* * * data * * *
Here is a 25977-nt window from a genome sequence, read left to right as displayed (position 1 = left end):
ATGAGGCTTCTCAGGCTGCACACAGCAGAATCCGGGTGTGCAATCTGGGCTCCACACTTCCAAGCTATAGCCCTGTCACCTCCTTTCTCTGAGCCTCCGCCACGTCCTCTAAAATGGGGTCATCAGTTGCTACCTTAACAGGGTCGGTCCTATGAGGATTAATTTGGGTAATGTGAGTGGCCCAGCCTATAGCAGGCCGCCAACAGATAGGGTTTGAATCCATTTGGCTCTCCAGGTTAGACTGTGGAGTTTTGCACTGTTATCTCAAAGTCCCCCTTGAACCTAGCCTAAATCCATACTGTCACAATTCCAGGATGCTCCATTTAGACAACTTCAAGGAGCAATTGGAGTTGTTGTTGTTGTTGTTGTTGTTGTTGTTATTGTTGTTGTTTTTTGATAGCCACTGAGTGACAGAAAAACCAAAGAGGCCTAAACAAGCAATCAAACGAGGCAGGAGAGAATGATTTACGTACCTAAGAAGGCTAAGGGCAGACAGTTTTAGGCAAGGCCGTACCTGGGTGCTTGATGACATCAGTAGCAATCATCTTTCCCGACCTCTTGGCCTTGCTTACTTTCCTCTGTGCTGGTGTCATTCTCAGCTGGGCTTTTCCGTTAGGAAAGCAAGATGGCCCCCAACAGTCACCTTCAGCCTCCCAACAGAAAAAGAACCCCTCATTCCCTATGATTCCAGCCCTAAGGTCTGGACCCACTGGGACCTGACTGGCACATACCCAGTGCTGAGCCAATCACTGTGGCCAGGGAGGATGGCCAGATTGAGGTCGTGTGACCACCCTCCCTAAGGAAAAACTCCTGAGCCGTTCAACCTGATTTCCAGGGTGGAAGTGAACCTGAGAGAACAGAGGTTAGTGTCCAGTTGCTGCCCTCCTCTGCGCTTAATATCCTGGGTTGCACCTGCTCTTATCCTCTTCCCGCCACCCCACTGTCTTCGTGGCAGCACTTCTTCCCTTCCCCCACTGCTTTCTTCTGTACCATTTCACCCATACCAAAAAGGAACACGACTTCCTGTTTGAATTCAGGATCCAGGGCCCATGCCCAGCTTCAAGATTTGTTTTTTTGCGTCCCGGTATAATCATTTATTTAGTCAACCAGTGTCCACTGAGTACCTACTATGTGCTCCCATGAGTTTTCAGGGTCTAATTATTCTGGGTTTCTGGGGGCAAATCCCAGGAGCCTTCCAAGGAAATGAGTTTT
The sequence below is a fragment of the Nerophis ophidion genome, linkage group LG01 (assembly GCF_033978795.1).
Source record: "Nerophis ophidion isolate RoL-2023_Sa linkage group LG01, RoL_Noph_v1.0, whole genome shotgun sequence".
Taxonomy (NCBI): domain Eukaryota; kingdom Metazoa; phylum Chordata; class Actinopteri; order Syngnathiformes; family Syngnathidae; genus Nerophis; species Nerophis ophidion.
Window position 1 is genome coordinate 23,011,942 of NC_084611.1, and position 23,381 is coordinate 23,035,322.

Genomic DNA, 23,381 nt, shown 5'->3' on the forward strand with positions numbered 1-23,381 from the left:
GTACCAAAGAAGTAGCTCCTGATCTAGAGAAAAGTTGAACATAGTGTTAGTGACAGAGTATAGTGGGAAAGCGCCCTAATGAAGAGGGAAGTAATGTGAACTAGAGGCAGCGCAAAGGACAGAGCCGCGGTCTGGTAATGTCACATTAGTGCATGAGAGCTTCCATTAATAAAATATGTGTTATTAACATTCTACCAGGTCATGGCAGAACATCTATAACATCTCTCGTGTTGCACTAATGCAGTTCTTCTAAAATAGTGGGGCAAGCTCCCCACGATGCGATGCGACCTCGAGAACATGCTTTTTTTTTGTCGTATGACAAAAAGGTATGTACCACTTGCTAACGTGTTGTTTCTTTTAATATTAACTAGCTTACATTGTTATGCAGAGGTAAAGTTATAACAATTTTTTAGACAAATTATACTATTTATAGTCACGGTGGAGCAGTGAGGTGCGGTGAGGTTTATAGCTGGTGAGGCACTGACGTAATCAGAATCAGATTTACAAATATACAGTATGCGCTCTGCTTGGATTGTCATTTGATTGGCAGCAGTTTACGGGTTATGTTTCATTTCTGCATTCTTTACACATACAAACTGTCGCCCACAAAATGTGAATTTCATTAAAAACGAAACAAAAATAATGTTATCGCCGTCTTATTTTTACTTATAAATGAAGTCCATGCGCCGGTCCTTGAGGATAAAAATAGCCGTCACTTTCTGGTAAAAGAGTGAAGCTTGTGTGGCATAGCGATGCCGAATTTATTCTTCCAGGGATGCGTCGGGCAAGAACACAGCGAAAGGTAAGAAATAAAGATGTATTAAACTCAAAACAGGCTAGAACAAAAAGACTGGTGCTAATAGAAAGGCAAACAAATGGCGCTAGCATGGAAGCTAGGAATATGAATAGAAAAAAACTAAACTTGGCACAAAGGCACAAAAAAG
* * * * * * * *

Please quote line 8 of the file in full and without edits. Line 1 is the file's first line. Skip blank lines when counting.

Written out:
GTACCAAAGAAGTAGCTCCTGATCTAGAGAAAAGTTGAACATAGTGTTAGTGACAGAGTATAGTGGGAAAGCGCCCTAATGAAGAGGGAAGTAATGTGAACTAGAGGCAGCGCAAAGGACAGAGCCGCGGTCTGGTAATGTCACATTAGTGCATGAGAGCTTCCATTAATAAAATATGTGTTATTAACATTCTACCAGGTCATGGCAGAACATCTATAACATCTCTCGTGTTGCACTAATGCAGTTCTTCTAAAATAGTGGGGCAAGCTCCCCACGATGCGATGCGACCTCGAGAACATGCTTTTTTTTTGTCGTATGACAAAAAGGTATGTACCACTTGCTAACGTGTTGTTTCTTTTAATATTAACTAGCTTACATTGTTATGCAGAGGTAAAGTTATAACAATTTTTTAGACAAATTATACTATTTATAGTCACGGTGGAGCAGTGAGGTGCGGTGAGGTTTATAGCTGGTGAGGCACTGACGTAATCAGAATCAGATTTACAAATATACAGTATGCGCTCTGCTTGGATTGTCATTTGATTGGCAGCAGTTTACGGGTTATGTTTCATTTCTGCATTCTTTACACATACAAACTGTCGCCCACAAAATGTGAATTTCATTAAAAACGAAACAAAAATAATGTTATCGCCGTCTTATTTTTACTTATAAATGAAGTCCATGCGCCGGTCCTTGAGGATAAAAATAGCCGTCACTTTCTGGTAAAAGAGTGAAGCTTGTGTGGCATAGCGATGCCGAATTTATTCTTCCAGGGATGCGTCGGGCAAGAACACAGCGAAAGGTAAGAAATAAAGATGTATTAAACTCAAAACAGGCTAGAACAAAAAGACTGGTGCTAATAGAAAGGCAAACAAATGGCGCTAGCATGGAAGCTAGGAATATGAATAGAAAAAAACTAAACTTGGCACAAAGGCACAAAAAAG